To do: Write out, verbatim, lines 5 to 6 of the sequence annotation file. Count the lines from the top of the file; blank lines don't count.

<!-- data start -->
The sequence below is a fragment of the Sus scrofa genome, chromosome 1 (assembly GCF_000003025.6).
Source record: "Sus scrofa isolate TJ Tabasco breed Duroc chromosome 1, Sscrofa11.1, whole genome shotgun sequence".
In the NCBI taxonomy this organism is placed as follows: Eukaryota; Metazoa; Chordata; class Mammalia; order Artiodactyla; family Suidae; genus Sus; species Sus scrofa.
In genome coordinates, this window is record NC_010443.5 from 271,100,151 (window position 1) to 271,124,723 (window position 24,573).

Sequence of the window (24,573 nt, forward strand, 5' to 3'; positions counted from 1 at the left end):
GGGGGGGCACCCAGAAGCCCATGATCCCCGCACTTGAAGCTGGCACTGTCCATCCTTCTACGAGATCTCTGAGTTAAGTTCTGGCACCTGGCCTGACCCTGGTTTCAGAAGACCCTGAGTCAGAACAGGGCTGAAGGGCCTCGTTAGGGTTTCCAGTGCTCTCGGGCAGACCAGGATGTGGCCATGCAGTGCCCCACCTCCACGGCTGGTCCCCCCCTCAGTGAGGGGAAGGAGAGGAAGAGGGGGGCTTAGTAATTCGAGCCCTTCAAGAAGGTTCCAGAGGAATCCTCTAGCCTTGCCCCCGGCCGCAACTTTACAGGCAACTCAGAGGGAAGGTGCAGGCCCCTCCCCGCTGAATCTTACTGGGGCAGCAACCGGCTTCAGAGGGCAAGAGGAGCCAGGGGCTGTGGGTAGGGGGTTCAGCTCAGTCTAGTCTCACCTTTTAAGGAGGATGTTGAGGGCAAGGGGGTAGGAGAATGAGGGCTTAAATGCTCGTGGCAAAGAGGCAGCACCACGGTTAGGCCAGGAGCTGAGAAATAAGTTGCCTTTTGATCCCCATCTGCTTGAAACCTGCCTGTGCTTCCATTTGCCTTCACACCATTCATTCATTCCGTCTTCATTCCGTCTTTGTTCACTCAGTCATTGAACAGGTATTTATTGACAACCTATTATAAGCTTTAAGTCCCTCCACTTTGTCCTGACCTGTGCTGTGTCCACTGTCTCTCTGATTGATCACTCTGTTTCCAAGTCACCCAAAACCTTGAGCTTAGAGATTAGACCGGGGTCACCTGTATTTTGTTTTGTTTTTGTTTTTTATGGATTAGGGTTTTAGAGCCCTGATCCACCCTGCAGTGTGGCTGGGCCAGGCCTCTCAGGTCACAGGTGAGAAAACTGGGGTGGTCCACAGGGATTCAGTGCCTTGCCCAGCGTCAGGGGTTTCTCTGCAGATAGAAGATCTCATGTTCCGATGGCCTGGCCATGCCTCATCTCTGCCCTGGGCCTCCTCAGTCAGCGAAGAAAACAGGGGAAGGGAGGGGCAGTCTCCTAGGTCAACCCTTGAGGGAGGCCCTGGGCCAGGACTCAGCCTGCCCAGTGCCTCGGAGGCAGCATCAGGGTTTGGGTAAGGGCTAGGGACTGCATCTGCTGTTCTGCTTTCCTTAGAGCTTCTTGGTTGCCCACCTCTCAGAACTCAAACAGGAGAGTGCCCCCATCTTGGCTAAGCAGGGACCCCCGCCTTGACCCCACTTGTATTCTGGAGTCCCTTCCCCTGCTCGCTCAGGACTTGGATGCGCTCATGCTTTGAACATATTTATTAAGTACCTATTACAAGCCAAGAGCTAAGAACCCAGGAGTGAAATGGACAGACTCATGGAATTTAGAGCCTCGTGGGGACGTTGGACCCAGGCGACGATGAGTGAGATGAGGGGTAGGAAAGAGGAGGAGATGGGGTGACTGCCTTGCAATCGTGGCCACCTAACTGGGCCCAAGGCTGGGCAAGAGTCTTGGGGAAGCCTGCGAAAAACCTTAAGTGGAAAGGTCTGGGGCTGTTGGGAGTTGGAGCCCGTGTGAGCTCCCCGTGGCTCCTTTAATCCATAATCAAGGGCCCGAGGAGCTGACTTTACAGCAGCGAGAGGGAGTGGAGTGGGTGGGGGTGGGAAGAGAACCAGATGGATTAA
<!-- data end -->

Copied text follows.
Sequence of the window (24,573 nt, forward strand, 5' to 3'; positions counted from 1 at the left end):
GGGGGGGCACCCAGAAGCCCATGATCCCCGCACTTGAAGCTGGCACTGTCCATCCTTCTACGAGATCTCTGAGTTAAGTTCTGGCACCTGGCCTGACCCTGGTTTCAGAAGACCCTGAGTCAGAACAGGGCTGAAGGGCCTCGTTAGGGTTTCCAGTGCTCTCGGGCAGACCAGGATGTGGCCATGCAGTGCCCCACCTCCACGGCTGGTCCCCCCCTCAGTGAGGGGAAGGAGAGGAAGAGGGGGGCTTAGTAATTCGAGCCCTTCAAGAAGGTTCCAGAGGAATCCTCTAGCCTTGCCCCCGGCCGCAACTTTACAGGCAACTCAGAGGGAAGGTGCAGGCCCCTCCCCGCTGAATCTTACTGGGGCAGCAACCGGCTTCAGAGGGCAAGAGGAGCCAGGGGCTGTGGGTAGGGGGTTCAGCTCAGTCTAGTCTCACCTTTTAAGGAGGATGTTGAGGGCAAGGGGGTAGGAGAATGAGGGCTTAAATGCTCGTGGCAAAGAGGCAGCACCACGGTTAGGCCAGGAGCTGAGAAATAAGTTGCCTTTTGATCCCCATCTGCTTGAAACCTGCCTGTGCTTCCATTTGCCTTCACACCATTCATTCATTCCGTCTTCATTCCGTCTTTGTTCACTCAGTCATTGAACAGGTATTTATTGACAACCTATTATAAGCTTTAAGTCCCTCCACTTTGTCCTGACCTGTGCTGTGTCCACTGTCTCTCTGATTGATCACTCTGTTTCCAAGTCACCCAAAACCTTGAGCTTAGAGATTAGACCGGGGTCACCTGTATTTTGTTTTGTTTTTGTTTTTTATGGATTAGGGTTTTAGAGCCCTGATCCACCCTGCAGTGTGGCTGGGCCAGGCCTCTCAGGTCACAGGTGAGAAAACTGGGGTGGTCCACAGGGATTCAGTGCCTTGCCCAGCGTCAGGGGTTTCTCTGCAGATAGAAGATCTCATGTTCCGATGGCCTGGCCATGCCTCATCTCTGCCCTGGGCCTCCTCAGTCAGCGAAGAAAACAGGGGAAGGGAGGGGCAGTCTCCTAGGTCAACCCTTGAGGGAGGCCCTGGGCCAGGACTCAGCCTGCCCAGTGCCTCGGAGGCAGCATCAGGGTTTGGGTAAGGGCTAGGGACTGCATCTGCTGTTCTGCTTTCCTTAGAGCTTCTTGGTTGCCCACCTCTCAGAACTCAAACAGGAGAGTGCCCCCATCTTGGCTAAGCAGGGACCCCCGCCTTGACCCCACTTGTATTCTGGAGTCCCTTCCCCTGCTCGCTCAGGACTTGGATGCGCTCATGCTTTGAACATATTTATTAAGTACCTATTACAAGCCAAGAGCTAAGAACCCAGGAGTGAAATGGACAGACTCATGGAATTTAGAGCCTCGTGGGGACGTTGGACCCAGGCGACGATGAGTGAGATGAGGGGTAGGAAAGAGGAGGAGATGGGGTGACTGCCTTGCAATCGTGGCCACCTAACTGGGCCCAAGGCTGGGCAAGAGTCTTGGGGAAGCCTGCGAAAAACCTTAAGTGGAAAGGTCTGGGGCTGTTGGGAGTTGGAGCCCGTGTGAGCTCCCCGTGGCTCCTTTAATCCATAATCAAGGGCCCGAGGAGCTGACTTTACAGCAGCGAGAGGGAGTGGAGTGGGTGGGGGTGGGAAGAGAACCAGATGGATTAA